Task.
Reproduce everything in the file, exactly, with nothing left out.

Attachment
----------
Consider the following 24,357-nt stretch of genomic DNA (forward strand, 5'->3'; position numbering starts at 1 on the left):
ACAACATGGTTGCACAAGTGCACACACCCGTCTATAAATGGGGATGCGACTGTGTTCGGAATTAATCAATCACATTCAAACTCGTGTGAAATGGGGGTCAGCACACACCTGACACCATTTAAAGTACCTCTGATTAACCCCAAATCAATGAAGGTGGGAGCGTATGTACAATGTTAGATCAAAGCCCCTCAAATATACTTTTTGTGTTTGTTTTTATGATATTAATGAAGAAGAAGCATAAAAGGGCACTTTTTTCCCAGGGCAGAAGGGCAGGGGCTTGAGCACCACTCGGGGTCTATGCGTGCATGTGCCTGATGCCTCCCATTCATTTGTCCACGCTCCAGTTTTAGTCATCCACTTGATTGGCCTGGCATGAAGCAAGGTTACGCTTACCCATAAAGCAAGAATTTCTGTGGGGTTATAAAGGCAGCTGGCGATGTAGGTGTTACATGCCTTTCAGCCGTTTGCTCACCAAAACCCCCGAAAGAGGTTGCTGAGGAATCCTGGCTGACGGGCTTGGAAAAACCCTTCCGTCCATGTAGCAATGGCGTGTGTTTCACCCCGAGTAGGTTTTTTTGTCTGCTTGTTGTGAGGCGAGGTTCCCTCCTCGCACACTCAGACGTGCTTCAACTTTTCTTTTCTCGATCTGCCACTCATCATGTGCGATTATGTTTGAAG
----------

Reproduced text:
Consider the following 24,357-nt stretch of genomic DNA (forward strand, 5'->3'; position numbering starts at 1 on the left):
ACAACATGGTTGCACAAGTGCACACACCCGTCTATAAATGGGGATGCGACTGTGTTCGGAATTAATCAATCACATTCAAACTCGTGTGAAATGGGGGTCAGCACACACCTGACACCATTTAAAGTACCTCTGATTAACCCCAAATCAATGAAGGTGGGAGCGTATGTACAATGTTAGATCAAAGCCCCTCAAATATACTTTTTGTGTTTGTTTTTATGATATTAATGAAGAAGAAGCATAAAAGGGCACTTTTTTCCCAGGGCAGAAGGGCAGGGGCTTGAGCACCACTCGGGGTCTATGCGTGCATGTGCCTGATGCCTCCCATTCATTTGTCCACGCTCCAGTTTTAGTCATCCACTTGATTGGCCTGGCATGAAGCAAGGTTACGCTTACCCATAAAGCAAGAATTTCTGTGGGGTTATAAAGGCAGCTGGCGATGTAGGTGTTACATGCCTTTCAGCCGTTTGCTCACCAAAACCCCCGAAAGAGGTTGCTGAGGAATCCTGGCTGACGGGCTTGGAAAAACCCTTCCGTCCATGTAGCAATGGCGTGTGTTTCACCCCGAGTAGGTTTTTTTGTCTGCTTGTTGTGAGGCGAGGTTCCCTCCTCGCACACTCAGACGTGCTTCAACTTTTCTTTTCTCGATCTGCCACTCATCATGTGCGATTATGTTTGAAG